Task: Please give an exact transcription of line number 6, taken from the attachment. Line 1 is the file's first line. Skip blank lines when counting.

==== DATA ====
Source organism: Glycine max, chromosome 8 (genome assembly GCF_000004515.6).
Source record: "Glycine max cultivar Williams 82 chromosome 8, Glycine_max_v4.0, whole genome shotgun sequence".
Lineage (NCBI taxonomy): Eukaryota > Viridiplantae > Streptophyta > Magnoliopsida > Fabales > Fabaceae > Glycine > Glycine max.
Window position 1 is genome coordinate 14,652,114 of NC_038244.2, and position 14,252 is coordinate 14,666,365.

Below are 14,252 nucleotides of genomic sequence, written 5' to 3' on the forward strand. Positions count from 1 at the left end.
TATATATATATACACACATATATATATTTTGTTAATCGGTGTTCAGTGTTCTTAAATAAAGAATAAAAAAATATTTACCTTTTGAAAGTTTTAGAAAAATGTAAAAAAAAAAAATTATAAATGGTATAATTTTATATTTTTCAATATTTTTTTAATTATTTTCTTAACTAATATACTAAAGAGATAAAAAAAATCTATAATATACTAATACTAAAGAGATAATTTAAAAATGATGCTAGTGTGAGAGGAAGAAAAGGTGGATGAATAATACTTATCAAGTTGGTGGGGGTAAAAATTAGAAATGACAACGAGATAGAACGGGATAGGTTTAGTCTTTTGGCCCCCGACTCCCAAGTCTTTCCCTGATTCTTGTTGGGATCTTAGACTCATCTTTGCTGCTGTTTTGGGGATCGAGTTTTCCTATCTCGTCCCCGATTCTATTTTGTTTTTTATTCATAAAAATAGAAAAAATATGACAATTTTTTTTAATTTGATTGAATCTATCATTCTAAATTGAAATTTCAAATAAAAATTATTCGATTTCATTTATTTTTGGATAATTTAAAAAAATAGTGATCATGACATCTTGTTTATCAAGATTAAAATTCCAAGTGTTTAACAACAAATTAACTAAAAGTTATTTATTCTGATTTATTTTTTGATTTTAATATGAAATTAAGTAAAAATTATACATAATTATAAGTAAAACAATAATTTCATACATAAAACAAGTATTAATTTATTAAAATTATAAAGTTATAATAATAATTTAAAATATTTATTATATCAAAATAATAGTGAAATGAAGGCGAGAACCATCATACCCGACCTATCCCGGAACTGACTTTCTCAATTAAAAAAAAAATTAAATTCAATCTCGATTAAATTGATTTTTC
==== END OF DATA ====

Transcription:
TATATATATATACACACATATATATATTTTGTTAATCGGTGTTCAGTGTTCTTAAATAAAGAATAAAAAAATATTTACCTTTTGAAAGTTTTAGAAAAATGTAAAAAAAAAAAATTATAAATGGTATAATTTTATATTTTTCAATATTTTTTTAATTATTTTCTTAACTAATATACTAAAGAGATAAAAAAAATCTATAATATACTAATACTAAAGAGATAATTTAAAAATGATGCTAGTGTGAGAGGAAGAAAAGGTGGATGAATAATACTTATCAAGTTGGTGGGGGTAAAAATTAGAAATGACAACGAGATAGAACGGGATAGGTTTAGTCTTTTGGCCCCCGACTCCCAAGTCTTTCCCTGATTCTTGTTGGGATCTTAGACTCATCTTTGCTGCTGTTTTGGGGATCGAGTTTTCCTATCTCGTCCCCGATTCTATTTTGTTTTTTATTCATAAAAATAGAAAAAATATGACAATTTTTTTTAATTTGATTGAATCTATCATTCTAAATTGAAATTTCAAATAAAAATTATTCGATTTCATTTATTTTTGGATAATTTAAAAAAATAGTGATCATGACATCTTGTTTATCAAGATTAAAATTCCAAGTGTTTAACAACAAATTAACTAAAAGTTATTTATTCTGATTTATTTTTTGATTTTAATATGAAATTAAGTAAAAATTATACATAATTATAAGTAAAACAATAATTTCATACATAAAACAAGTATTAATTTATTAAAATTATAAAGTTATAATAATAATTTAAAATATTTATTATATCAAAATAATAGTGAAATGAAGGCGAGAACCATCATACCCGACCTATCCCGGAACTGACTTTCTCAATTAAAAAAAAAATTAAATTCAATCTCGATTAAATTGATTTTTC